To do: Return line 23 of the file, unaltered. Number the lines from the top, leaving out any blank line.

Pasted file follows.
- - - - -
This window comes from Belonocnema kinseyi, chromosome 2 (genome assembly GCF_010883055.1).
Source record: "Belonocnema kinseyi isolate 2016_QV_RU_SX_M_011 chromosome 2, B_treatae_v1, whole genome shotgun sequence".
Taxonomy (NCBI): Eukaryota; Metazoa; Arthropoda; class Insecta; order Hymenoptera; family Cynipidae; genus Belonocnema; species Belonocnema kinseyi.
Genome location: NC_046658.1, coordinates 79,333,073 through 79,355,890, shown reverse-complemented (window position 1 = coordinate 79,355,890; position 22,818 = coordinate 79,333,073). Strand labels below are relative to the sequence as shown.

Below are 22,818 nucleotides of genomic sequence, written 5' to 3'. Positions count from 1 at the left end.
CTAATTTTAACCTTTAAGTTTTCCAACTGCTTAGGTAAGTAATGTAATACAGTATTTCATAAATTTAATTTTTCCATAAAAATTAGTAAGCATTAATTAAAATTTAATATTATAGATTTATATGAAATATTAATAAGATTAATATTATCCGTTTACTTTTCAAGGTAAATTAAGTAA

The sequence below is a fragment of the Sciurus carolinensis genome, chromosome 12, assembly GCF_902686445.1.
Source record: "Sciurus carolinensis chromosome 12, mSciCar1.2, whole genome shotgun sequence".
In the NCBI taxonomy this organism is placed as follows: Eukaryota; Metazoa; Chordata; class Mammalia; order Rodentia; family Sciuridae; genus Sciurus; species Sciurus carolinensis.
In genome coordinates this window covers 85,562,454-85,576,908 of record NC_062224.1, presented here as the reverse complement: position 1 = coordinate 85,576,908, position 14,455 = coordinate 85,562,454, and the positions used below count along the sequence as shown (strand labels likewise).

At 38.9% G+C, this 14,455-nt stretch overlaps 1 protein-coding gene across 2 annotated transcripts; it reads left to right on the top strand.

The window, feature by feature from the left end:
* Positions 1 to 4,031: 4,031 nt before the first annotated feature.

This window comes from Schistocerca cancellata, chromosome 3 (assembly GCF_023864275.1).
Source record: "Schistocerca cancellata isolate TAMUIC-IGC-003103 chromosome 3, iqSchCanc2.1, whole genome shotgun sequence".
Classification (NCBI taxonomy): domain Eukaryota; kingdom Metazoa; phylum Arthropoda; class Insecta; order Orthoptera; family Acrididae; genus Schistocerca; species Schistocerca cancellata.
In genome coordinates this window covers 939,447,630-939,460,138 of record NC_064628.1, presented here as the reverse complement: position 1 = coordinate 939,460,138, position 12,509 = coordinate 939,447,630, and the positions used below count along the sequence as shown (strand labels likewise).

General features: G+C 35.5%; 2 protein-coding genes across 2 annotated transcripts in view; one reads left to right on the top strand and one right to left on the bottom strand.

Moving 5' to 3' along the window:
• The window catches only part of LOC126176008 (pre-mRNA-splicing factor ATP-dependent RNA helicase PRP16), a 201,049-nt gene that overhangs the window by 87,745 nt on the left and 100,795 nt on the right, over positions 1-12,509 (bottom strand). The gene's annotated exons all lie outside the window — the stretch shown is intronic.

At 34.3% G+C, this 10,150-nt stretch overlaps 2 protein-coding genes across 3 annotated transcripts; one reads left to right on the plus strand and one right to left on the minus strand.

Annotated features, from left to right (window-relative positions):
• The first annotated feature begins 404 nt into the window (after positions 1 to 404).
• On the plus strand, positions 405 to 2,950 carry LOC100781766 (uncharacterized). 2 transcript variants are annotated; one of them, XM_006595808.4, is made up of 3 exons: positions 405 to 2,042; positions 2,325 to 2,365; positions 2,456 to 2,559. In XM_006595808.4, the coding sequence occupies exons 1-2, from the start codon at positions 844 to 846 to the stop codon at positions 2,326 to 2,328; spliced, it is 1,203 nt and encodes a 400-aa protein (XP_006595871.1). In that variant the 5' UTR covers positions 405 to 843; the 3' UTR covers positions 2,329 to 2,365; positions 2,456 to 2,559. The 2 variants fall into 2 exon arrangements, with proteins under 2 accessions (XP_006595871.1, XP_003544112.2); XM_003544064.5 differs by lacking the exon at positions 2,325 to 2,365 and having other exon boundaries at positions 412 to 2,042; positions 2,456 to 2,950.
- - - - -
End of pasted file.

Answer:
• The first annotated feature begins 404 nt into the window (after positions 1 to 404).